It was one of those quick, bite-size conversations with a friend, rendered casually online with no form or purpose other than providing momentary workday distraction. But it left me with a phrase and concept so sticky that I've been running it through my head for months now.
"The noise phase."
I don't remember the context in which it was uttered: perhaps my friend was describing to me an artist he listened to growing up, or a new album from an old favorite. But I haven't been able to stop thinking about it since.
What is "the noise phase," you ask?
It's our collective childhood obsession with making an ungodly racket for no reason, the proverbial banging together of pots and pans. It's Lou Reed's Metal Machine Music. It's Jackson Pollock and Abstract Expressionism. It's Dada. It's "Twin Peaks" and its influence on contemporary television. It's William Burroughs' Naked Lunch. It was my teenage insistence on collecting records comprised of little else than rumbling sub-bass, piercing treble, and white European men shouting into a microphone run through a distortion pedal. It's Kanye's Yeezus. It's John Cage's entire career.
In short, the noise phase is a phase many if not all of us go through, as both consumers and creators of art, in which we begin to question orthodoxy and reject authority. It's when we start to push ourselves towards extremity for extremity's sake, in the hope that so doing will reveal certain truths, or make possible certain sensations that are unavailable through conventional means. I'd argue, then, that it's healthy. Necessary, even.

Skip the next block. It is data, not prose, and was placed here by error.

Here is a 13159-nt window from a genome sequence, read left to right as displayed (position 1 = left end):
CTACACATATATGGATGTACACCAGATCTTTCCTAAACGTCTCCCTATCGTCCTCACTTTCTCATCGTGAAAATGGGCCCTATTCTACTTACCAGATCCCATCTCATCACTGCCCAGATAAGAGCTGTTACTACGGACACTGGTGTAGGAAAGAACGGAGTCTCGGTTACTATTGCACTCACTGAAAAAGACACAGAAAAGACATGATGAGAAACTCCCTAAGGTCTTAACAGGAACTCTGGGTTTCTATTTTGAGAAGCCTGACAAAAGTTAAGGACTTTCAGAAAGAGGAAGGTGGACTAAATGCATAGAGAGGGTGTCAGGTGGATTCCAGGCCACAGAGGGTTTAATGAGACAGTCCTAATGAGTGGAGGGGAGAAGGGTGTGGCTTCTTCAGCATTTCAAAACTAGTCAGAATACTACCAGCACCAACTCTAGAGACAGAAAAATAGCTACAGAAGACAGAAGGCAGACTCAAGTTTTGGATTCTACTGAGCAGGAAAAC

"Noise" and "music," both aural phenomena, are closely related — but the line separating one from the other is a matter of more debate than one might imagine. Merriam-Webster defines music as the "science or art of ordering tones or sounds in succession, in combination, and in temporal relationships to produce a composition having unity and continuity." Its second definition, much more straightforward, defines music as "an agreeable sound, euphony."
Noise is nearly the opposite: it's a "loud, confused, or senseless shouting or outcry," or more simply "sound, especially one that lacks agreeable musical quality or is noticeably unpleasant." (Note the explicit value judgments in the aforementioned definitions.)
"Noise" is a distinctly modern phenomenon. Noises have of course existed since time immemorial; the very first noise was — what else? — the Big Bang, the sound of which scientists have attempted to recreate. But "noise," as we conceive of it today, with all of its social and even political implications, coincided with the Industrial Revolution, as machines and amplified sound became facts of daily living, especially in populous cities.
It was the Industrial Revolution that paved the way for the Futurists, a wide-ranging group of artists and intellectuals (primarily Italian but also Russian, Belgian, and beyond) active around the turn of the 20th century, whose works unabashedly emphasized motion, speed, dynamism, spectacle, and industry. And it was one Futurist in particular, Luigi Russolo, who wrote a tract (The Art of Noises) that laid the foundation for the elision between "noise" and "music."